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Perl CPAN month.

So this month I was allocated Test::Simple as part of the CPAN pull request challenge.

As the sneaky devil I am; I thought I’d pull a fast one on the development team I work in and suggested we have a evening event to learn about the CPAN Pull Request Challenge (and do my pull request in the process).

The evening was a success, we all enjoyed some Pizza and I went through the background of the challenge and the steps involved in participating. Including showing people the relationship between MetaCpan and Cpan. Also MetaCpan <-> Pause and of course GitHub and how pull request work.

We have a team of mixed experience, so it was good to show some of them just how easy it is to solve your own bug in a module if you find one. The evening resulted in several pull requests I am pleased to say!

Unfortunately not on Test::Simple.

This month my excuse is that I started “Scientist” a Perl5 module that is a Perl implementation of the ideas in the Scientist Ruby code GitHub released.

Scientist, is a case of things coming together in just the wrong order. 😉
I have recently been in the situation in my $DayJob where I had to refactor some older code as part of a process of adding more to the feature. To give some sense of security I wanted to test the old code against the new; but there was no tool to do it. So I actually started by using is_deeply from Test::More in a copy of the original code. Which worked in terms of giving me faith in the code at least.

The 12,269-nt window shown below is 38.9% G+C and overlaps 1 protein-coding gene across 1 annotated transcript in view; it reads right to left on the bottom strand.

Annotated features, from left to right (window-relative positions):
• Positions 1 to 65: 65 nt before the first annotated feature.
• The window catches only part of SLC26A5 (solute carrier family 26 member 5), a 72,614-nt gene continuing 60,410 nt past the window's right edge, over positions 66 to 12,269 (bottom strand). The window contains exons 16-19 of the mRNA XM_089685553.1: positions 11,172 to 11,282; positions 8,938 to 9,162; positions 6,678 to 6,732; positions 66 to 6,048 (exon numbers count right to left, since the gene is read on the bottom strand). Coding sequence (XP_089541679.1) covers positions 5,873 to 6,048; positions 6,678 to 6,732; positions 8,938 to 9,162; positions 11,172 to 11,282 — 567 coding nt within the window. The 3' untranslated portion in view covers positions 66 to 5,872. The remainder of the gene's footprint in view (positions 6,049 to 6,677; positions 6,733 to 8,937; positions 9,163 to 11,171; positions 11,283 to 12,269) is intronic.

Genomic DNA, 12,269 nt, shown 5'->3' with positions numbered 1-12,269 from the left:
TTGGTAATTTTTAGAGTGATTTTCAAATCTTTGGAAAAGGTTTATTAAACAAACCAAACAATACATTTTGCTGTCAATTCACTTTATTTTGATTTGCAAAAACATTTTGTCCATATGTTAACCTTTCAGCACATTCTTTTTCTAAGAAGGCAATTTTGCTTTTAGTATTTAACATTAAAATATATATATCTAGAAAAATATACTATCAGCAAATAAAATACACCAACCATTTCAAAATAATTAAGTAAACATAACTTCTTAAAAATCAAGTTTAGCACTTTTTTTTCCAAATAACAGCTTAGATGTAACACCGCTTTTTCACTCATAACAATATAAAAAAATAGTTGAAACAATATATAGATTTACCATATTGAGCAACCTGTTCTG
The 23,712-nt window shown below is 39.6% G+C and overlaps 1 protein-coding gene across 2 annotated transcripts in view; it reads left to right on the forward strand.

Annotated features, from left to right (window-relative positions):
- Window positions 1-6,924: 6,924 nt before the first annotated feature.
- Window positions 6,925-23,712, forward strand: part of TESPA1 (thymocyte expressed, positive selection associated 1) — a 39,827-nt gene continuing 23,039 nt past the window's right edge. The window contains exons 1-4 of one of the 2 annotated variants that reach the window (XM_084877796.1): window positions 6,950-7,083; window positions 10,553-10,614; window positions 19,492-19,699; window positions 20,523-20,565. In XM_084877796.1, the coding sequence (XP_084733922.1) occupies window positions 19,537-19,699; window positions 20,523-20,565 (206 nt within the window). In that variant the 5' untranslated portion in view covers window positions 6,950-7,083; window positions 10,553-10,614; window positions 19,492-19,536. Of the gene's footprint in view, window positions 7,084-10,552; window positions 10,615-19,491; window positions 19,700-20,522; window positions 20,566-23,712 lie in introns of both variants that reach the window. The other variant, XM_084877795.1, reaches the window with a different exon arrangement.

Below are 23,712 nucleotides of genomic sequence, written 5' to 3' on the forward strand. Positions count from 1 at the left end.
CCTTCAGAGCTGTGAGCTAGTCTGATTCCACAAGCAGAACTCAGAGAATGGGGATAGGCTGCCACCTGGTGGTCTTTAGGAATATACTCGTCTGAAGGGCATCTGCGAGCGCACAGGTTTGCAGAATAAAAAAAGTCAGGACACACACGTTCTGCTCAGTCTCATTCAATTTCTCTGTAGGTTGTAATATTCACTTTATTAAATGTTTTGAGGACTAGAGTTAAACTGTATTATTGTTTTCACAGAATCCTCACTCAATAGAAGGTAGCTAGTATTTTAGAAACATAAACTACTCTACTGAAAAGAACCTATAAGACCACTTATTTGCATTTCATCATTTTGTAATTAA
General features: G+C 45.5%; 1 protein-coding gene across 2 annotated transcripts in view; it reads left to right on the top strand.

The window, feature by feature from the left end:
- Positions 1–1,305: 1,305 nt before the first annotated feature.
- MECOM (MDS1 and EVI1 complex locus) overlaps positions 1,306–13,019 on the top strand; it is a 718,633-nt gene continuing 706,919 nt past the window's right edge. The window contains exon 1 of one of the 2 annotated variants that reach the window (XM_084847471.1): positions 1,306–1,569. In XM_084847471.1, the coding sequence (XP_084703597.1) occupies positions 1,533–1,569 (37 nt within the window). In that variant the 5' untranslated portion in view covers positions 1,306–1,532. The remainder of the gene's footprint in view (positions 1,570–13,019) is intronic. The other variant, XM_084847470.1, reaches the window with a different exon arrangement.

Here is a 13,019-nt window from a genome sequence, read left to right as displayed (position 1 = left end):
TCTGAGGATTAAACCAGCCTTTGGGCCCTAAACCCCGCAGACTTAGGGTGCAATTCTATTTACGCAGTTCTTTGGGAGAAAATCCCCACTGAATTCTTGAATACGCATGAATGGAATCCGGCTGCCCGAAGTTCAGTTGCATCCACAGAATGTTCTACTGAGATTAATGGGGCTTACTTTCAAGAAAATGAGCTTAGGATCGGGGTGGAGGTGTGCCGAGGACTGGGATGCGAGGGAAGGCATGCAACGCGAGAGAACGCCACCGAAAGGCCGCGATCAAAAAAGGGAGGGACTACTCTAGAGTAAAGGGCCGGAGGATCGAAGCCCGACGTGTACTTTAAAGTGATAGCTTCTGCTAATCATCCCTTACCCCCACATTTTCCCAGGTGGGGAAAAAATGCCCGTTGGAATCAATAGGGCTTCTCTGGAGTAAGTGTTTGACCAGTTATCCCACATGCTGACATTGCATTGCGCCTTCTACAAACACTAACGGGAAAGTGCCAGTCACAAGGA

I have since written the Scientist module which uses Test::Deep::NoTest’s  eq_deeply() command to do the same trick. Better yet it has the timing of both code paths.

Further I have written our DayJob::Scientist module; this has our specific publish() method and uses the Scientist code to push to out private monitoring servers. So now all our experiments results are automatically pushed to monitoring servers. On our dev machines we also warn to the app server logs some statistics.

This is the first “real” module I have done on Cpan and the experience is a good one. I have been a good lad and written the module in a TDD methodology (fairly) strictly. Being that I wrote tests that failed; then wrote the code that made them pass; then refactored. I started with stubbed methods that made the test go form red to green. Then wrote the real code. I used my regular nerd tool of watch prove -lv t/* to have the tests running over and over as I went.

Since publishing Scientist, I have updated it several times and even accepted a pull request.

This week, I went one step sillier and started writing a Perl6 implementation as I want to learn Perl6 and I am all very excited about the Scientist ideas. This has been interesting as I have not written any real Perl6. It has been challenging as you’d expect; I was close to releasing a alpha version to untill I spotted Test-Lab which is already up online. I don’t think I will continue with my Perl6 implementation; but we shall see.

So all in all, I have been busy and got lots of Perl written. But still not got that darn pull request done.

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